Our First Post-Reformation Cathedral
NEXT Saturday is the centenary of the I. 1 consecration of the first Catholic cathedral in Britain since the Reformation, St. Chad's, of Birmingham. An interesting article on the subject by Denis Gwynn appears in the current Clergy Review. Though bombscarred, St. Chad's still stands, a hundred years old, to remind us again of the days when Bishop Walsh, Vicar-Apostolic of the Central District, celebrated the consecration of the cathedral in the presence of 12 bishops, 150 priests, and the faithful from all over the country. The presence of the Apostolic Delegate in Birmingham next Sunday reminds us of the path trod by the Church in England from the days of the Vicars-Apostolic to these when Cardinal Hinsley is one of the most distinguished national figures in the country and the Pope's own representative lives among our people. The war has made it impossible for the ceremonies to possess the truly national character that is their due, but those who cannot be present will remember Archbishop Williams and the great archdiocese that has suffered so heavily from the enemy in their prayers during the weekend.
VTOWEVER urgent national or other " work, I recommend a short hotiday, even though holidays in these times cannot be what they once were. I have managed to get away for a little time. and I return in a more optimistic frame of mind than I have enjoyed for some time. It is well not to bother about the news during a rest. The news forces one to think of our own situation, and when one does not have it hammered into one every few hours, one begins to wonder about the other fellows: As a result, in my case, I return to work very much cheered up by the thought that in nearly two years of war Hitler has not solved any of his problems. He has won all round and got himself nowhere. Against the background of memories of the last war arid the highly troubled period in Germany between the wars this realisation must be most disturbing to the long-suffering Germans who were promised a quick and localised war. I believe that if we knew more about the real state of feeling in Germany we should all be much happier.
SPENT some days in the enviable position
A of guest at Prinknash Abbey, about which I have written much, but never be fore seen. I could write at length on the subject, but I confine myself to stating one of those master considerations which occasionally strike one and which seem suddenly to open out a whole new way of thought. I was told that at Prinknash one finds one monk after another developing quite unusual talents as artists and craftsmen. Working-men, ex-soldiers, clerks and others seemingly picked at random from our business civilisation becom monks, live for a period the contemplative life and then find themselves producing a quality of work that takes one right hack to the artistic output of the Middle Ages. Vestments, metal-work, pottery, painting and designing, in all that Prinknash produces there is a simplicity and a rightness of line and colour that seems to spring quite directly from the holy an civilised social life lived within the monastery. Here we get a living example of the vital relation between art and society and the real explanation of why beauty has been lost in our unholy contemporary world. The Benedictine life at its very best feeds the natural talents that lie in most men and produces that phenomenon that is so incomprehensible to us but so obviously true of the great ages of the Church: a societe where. the ordinary craftsman is a better artist than the Royal Academician of to-day. I am hoping that we shall be able to study this more fully and to illustrate it in a later issue of this paper. It is evidently a matter of the very first importance.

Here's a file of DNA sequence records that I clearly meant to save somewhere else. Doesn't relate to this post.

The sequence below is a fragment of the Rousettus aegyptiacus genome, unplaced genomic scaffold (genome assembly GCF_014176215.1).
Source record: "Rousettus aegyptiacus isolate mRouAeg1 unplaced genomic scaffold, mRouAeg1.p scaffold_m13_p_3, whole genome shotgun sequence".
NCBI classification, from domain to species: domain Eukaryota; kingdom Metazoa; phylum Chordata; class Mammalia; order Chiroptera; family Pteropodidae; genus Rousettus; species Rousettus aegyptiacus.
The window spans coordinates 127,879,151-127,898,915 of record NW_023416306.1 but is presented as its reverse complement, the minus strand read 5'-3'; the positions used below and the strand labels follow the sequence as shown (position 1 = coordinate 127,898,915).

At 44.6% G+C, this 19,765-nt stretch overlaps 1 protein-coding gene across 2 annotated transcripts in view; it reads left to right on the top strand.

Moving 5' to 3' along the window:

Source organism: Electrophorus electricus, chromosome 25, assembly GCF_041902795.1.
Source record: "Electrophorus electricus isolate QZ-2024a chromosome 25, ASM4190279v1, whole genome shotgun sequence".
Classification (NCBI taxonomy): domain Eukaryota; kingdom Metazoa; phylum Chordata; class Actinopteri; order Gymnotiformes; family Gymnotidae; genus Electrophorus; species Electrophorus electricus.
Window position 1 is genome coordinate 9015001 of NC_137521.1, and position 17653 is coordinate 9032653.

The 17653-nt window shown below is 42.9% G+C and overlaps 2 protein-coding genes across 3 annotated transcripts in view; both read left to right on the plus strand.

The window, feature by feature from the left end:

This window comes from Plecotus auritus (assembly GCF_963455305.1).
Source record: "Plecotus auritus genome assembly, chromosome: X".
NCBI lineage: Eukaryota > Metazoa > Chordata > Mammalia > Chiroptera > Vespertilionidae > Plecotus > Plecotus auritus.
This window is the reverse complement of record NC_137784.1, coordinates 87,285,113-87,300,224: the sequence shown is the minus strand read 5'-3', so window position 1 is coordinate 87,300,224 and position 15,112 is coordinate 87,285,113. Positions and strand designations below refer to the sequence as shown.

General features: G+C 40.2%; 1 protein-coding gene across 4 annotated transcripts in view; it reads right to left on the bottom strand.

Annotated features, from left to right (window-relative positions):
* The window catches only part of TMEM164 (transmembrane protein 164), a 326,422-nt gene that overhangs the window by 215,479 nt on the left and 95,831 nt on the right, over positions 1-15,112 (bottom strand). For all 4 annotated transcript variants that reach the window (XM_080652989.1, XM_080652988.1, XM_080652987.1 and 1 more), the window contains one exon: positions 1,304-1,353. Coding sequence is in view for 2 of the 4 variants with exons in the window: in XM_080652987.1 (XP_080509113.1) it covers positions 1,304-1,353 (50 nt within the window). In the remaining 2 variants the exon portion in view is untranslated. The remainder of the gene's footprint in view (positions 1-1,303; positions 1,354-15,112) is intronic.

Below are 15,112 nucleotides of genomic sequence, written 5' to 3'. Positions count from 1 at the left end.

Beauty Looks After Herself
LET it not, however, be thought that Prinknash is in any way self-conscious about the matter. Most modern attempts to live again a civilised life are ruined by self-consciousness—the " arty-crafty " mentality. To the outsider it is a wonder that any Prinknash monk has any time for any sustained artistic work. The whole of the office is sung daily with the conventual High Mass, a large, efficient and apparently prosperous farm is maintained, stones are quarried for the new monaster and the site cleared and levelled and a considerable amount of intellectual work is done, apart from the training and teaching ot novices and junior monks. If ever there was a case of beauty looking after herself it is to be found at Prinknasb.
A Great Opportunity
ACTUALLY a great opportunity of developing the true religious art of Prinknash is offering itself Cut off from the Continent, the whole of our repository trade must look to British design and British workmanship for a good many years. Holy pictures, rosaries, statues, Church furniture and requirements will have to be native products in future, and if cells of genuine social life, such as Prinknash, can help to fill the gap, then perhaps we shall return to the distant days when our Catholic homes can be filled again with reminders of the supernatural that will sustain our faith instead of daily testing it.